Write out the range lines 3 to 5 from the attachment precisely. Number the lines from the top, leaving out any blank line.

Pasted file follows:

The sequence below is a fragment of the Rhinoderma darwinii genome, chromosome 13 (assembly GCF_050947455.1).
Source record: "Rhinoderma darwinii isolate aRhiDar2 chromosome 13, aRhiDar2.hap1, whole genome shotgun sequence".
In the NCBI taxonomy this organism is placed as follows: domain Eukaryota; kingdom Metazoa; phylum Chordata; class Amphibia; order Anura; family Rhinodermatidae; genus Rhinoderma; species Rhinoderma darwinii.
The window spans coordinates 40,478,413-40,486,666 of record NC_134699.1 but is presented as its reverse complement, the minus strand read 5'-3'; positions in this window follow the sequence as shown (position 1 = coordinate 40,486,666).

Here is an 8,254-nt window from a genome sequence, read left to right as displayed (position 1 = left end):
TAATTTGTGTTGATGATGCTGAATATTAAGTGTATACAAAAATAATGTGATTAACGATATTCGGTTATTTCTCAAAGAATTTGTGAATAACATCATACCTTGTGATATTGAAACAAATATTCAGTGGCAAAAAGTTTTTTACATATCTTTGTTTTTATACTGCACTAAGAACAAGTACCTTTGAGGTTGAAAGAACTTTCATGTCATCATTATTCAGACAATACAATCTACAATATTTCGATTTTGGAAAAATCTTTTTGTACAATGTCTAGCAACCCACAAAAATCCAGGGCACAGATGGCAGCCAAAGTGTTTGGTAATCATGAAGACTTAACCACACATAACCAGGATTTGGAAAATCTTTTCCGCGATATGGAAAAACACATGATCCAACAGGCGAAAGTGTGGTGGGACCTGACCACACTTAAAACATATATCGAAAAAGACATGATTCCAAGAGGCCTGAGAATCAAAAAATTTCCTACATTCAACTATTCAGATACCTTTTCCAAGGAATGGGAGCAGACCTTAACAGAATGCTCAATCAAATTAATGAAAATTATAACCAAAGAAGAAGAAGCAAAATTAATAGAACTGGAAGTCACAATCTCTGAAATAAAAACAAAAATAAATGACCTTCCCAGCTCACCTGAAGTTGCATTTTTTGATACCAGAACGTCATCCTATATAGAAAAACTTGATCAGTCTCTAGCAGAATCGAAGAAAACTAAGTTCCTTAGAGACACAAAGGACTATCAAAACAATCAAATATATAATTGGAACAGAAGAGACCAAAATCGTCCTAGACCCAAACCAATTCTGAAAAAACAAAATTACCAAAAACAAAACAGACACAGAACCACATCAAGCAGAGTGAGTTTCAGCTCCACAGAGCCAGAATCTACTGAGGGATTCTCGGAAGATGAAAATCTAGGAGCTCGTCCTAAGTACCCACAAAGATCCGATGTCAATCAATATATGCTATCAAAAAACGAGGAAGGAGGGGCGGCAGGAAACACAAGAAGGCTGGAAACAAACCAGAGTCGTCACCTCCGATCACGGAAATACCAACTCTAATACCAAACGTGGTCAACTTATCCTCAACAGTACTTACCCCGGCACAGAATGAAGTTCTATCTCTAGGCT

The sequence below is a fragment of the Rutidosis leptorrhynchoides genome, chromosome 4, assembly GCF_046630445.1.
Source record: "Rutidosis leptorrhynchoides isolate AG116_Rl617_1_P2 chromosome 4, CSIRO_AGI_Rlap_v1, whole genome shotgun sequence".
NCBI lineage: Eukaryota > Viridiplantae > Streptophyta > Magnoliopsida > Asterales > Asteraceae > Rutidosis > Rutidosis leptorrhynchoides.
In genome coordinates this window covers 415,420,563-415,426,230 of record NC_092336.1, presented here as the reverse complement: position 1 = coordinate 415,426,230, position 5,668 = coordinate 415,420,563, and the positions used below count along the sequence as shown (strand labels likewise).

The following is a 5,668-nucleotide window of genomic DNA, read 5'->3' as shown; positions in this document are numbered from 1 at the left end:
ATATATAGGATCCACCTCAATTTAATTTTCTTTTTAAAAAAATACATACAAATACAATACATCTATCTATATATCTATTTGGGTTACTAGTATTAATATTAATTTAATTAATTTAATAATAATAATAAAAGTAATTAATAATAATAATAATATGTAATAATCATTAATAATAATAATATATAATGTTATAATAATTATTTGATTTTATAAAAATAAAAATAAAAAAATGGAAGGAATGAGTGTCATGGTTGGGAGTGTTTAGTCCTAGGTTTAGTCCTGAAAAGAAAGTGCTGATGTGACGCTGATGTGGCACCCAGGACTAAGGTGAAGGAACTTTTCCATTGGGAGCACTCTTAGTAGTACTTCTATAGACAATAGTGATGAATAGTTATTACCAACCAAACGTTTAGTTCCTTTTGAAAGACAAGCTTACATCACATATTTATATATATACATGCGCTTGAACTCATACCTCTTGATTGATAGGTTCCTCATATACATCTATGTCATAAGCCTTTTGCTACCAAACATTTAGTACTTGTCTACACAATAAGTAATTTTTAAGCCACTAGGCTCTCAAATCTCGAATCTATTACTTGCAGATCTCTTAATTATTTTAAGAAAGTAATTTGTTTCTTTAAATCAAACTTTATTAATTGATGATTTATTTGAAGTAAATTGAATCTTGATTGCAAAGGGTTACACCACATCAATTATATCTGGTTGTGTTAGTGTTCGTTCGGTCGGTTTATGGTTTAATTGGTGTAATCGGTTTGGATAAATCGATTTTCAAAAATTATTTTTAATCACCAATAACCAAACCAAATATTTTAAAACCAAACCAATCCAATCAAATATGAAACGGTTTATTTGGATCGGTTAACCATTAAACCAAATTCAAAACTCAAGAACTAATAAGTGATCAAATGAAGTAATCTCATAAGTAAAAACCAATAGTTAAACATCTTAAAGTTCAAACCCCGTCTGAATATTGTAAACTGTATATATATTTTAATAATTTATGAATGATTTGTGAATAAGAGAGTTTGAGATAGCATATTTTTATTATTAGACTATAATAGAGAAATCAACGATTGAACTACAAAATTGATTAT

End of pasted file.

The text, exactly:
In the NCBI taxonomy this organism is placed as follows: domain Eukaryota; kingdom Metazoa; phylum Chordata; class Amphibia; order Anura; family Rhinodermatidae; genus Rhinoderma; species Rhinoderma darwinii.
The window spans coordinates 40,478,413-40,486,666 of record NC_134699.1 but is presented as its reverse complement, the minus strand read 5'-3'; positions in this window follow the sequence as shown (position 1 = coordinate 40,486,666).

Here is an 8,254-nt window from a genome sequence, read left to right as displayed (position 1 = left end):